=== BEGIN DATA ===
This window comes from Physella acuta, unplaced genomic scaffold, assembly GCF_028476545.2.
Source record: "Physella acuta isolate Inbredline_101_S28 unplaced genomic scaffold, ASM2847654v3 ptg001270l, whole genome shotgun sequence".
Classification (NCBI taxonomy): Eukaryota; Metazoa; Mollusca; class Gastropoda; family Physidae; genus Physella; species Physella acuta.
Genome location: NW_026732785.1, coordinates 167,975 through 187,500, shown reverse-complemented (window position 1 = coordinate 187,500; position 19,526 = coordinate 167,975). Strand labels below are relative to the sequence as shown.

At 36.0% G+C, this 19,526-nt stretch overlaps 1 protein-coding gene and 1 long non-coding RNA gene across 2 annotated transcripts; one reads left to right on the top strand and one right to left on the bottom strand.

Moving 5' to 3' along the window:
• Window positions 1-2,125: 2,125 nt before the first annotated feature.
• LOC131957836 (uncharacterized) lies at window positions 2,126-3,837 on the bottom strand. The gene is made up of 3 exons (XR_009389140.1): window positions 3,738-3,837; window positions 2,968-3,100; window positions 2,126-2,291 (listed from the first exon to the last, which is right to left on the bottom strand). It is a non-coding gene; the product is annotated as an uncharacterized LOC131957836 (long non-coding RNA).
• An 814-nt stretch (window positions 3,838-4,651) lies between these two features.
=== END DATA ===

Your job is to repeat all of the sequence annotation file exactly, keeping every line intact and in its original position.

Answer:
This window comes from Physella acuta, unplaced genomic scaffold, assembly GCF_028476545.2.
Source record: "Physella acuta isolate Inbredline_101_S28 unplaced genomic scaffold, ASM2847654v3 ptg001270l, whole genome shotgun sequence".
Classification (NCBI taxonomy): Eukaryota; Metazoa; Mollusca; class Gastropoda; family Physidae; genus Physella; species Physella acuta.
Genome location: NW_026732785.1, coordinates 167,975 through 187,500, shown reverse-complemented (window position 1 = coordinate 187,500; position 19,526 = coordinate 167,975). Strand labels below are relative to the sequence as shown.

At 36.0% G+C, this 19,526-nt stretch overlaps 1 protein-coding gene and 1 long non-coding RNA gene across 2 annotated transcripts; one reads left to right on the top strand and one right to left on the bottom strand.

Moving 5' to 3' along the window:
• Window positions 1-2,125: 2,125 nt before the first annotated feature.
• LOC131957836 (uncharacterized) lies at window positions 2,126-3,837 on the bottom strand. The gene is made up of 3 exons (XR_009389140.1): window positions 3,738-3,837; window positions 2,968-3,100; window positions 2,126-2,291 (listed from the first exon to the last, which is right to left on the bottom strand). It is a non-coding gene; the product is annotated as an uncharacterized LOC131957836 (long non-coding RNA).
• An 814-nt stretch (window positions 3,838-4,651) lies between these two features.